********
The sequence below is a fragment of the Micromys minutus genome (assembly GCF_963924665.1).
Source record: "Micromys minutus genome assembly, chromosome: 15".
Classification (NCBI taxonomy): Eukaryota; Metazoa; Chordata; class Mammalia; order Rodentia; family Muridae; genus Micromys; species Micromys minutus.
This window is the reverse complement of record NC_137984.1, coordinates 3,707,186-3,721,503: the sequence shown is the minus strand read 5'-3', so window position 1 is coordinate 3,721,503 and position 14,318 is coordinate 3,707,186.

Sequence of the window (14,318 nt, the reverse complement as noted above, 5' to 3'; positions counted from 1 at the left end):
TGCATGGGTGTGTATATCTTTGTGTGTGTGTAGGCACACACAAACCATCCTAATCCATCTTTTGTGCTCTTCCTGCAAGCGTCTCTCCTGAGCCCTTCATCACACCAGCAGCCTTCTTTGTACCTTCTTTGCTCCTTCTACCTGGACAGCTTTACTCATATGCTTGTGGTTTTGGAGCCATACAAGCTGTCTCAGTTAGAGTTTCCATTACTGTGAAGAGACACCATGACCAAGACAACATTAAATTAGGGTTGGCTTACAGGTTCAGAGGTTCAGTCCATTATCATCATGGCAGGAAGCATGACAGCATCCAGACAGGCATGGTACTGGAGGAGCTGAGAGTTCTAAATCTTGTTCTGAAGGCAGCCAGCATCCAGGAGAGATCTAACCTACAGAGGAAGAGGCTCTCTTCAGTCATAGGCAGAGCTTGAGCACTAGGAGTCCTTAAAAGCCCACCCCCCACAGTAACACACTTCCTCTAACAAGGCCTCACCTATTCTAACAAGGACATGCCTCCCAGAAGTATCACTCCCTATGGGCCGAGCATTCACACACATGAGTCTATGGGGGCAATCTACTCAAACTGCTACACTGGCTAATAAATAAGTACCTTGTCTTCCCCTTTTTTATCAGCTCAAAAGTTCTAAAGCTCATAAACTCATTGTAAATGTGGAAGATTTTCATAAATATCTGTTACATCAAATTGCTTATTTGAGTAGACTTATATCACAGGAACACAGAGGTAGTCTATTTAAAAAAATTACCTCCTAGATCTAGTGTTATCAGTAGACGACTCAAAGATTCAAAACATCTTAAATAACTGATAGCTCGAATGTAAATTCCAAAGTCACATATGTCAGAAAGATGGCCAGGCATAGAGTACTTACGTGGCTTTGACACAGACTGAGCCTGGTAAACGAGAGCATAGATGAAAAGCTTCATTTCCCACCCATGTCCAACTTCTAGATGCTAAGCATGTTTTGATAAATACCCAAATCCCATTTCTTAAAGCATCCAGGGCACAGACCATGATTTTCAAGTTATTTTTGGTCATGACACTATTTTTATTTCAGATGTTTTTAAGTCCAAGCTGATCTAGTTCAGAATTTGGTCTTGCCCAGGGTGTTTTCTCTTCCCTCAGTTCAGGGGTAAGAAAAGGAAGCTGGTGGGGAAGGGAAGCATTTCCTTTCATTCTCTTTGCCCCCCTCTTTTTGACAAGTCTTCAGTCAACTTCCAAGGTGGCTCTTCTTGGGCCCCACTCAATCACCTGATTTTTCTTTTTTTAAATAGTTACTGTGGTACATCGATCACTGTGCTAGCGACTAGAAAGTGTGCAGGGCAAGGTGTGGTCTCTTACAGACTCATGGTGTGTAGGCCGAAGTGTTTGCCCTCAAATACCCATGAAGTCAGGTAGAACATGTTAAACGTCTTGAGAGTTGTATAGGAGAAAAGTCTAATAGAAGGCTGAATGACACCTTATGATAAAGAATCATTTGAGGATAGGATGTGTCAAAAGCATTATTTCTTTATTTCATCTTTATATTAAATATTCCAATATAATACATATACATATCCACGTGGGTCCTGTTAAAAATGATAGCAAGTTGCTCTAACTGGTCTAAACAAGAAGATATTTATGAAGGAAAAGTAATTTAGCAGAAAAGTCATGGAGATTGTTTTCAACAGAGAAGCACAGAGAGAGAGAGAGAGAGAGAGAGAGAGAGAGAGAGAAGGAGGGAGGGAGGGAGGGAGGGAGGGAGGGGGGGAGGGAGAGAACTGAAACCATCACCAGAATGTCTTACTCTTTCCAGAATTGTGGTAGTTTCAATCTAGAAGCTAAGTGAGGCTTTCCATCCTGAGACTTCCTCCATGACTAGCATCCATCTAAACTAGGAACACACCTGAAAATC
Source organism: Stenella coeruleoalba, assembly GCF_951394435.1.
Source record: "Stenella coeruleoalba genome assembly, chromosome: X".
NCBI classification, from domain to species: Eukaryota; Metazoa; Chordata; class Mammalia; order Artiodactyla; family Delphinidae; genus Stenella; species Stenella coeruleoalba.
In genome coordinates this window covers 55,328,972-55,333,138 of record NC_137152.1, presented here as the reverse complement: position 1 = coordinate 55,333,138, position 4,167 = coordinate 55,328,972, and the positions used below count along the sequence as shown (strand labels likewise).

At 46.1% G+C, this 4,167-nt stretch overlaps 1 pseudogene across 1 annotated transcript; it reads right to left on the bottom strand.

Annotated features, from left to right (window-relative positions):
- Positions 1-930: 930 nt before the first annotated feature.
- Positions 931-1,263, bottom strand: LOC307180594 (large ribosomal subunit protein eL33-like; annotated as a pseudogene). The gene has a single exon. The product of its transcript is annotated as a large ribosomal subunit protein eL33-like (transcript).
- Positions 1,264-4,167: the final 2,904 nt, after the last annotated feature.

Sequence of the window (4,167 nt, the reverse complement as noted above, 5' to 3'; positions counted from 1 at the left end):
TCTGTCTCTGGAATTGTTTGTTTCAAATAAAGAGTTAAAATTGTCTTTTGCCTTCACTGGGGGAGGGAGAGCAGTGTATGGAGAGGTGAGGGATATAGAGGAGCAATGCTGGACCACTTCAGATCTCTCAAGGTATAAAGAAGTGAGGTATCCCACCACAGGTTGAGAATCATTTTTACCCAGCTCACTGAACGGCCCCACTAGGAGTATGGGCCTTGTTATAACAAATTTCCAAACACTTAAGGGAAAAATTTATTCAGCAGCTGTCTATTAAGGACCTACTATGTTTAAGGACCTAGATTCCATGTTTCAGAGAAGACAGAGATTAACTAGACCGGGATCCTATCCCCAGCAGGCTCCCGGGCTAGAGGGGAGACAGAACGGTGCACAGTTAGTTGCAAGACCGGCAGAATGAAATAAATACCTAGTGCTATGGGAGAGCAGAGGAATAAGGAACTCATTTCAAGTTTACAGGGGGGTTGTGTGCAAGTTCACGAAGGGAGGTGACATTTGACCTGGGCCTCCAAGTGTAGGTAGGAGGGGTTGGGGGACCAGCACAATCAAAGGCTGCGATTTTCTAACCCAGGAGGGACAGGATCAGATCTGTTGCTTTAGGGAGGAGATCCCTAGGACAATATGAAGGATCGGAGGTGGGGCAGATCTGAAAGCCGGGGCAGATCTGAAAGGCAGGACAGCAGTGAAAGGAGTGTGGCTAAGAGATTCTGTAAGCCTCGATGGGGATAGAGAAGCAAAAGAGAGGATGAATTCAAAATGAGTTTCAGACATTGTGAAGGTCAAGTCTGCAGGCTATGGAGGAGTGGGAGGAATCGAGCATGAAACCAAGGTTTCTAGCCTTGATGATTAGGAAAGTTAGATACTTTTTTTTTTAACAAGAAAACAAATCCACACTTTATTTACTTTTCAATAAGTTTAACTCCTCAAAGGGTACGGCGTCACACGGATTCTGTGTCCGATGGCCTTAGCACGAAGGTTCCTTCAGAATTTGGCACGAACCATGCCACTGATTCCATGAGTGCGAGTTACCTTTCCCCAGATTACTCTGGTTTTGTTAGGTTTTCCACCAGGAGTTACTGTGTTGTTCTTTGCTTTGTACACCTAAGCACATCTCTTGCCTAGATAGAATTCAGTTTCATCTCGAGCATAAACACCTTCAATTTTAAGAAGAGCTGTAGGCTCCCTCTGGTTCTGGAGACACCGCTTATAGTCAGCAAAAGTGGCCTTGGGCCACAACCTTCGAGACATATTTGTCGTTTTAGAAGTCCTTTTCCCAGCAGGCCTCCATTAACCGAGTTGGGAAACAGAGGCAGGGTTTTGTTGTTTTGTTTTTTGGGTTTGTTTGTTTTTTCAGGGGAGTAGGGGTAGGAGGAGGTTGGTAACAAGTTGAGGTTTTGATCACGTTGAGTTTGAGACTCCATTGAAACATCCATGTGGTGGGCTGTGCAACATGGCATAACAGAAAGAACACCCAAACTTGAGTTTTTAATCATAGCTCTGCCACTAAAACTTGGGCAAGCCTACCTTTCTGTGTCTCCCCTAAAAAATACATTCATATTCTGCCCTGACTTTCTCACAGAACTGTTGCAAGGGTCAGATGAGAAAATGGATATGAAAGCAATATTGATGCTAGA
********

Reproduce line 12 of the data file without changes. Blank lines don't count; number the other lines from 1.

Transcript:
Annotated features, from left to right (window-relative positions):